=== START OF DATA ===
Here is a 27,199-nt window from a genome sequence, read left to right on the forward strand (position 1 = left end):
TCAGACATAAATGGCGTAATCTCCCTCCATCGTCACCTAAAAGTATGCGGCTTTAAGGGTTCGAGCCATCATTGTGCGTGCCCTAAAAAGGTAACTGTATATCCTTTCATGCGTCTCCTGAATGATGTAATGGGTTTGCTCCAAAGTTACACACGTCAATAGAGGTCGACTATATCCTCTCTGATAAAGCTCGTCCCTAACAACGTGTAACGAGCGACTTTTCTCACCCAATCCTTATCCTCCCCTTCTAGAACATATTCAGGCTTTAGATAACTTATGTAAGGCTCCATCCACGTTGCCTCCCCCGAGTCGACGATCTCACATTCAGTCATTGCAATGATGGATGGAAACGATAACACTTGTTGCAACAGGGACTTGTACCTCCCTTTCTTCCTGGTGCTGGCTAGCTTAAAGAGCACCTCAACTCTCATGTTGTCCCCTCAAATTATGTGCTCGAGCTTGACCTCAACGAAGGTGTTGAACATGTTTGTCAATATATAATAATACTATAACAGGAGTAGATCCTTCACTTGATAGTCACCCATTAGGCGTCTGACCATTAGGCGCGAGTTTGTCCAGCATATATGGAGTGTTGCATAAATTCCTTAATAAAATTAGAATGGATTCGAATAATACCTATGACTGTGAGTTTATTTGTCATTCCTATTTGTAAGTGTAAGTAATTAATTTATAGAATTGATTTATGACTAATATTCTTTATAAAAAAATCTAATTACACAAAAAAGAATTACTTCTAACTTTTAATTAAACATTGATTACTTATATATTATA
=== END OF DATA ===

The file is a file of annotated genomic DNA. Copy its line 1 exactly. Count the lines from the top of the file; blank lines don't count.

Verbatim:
Here is a 27,199-nt window from a genome sequence, read left to right on the forward strand (position 1 = left end):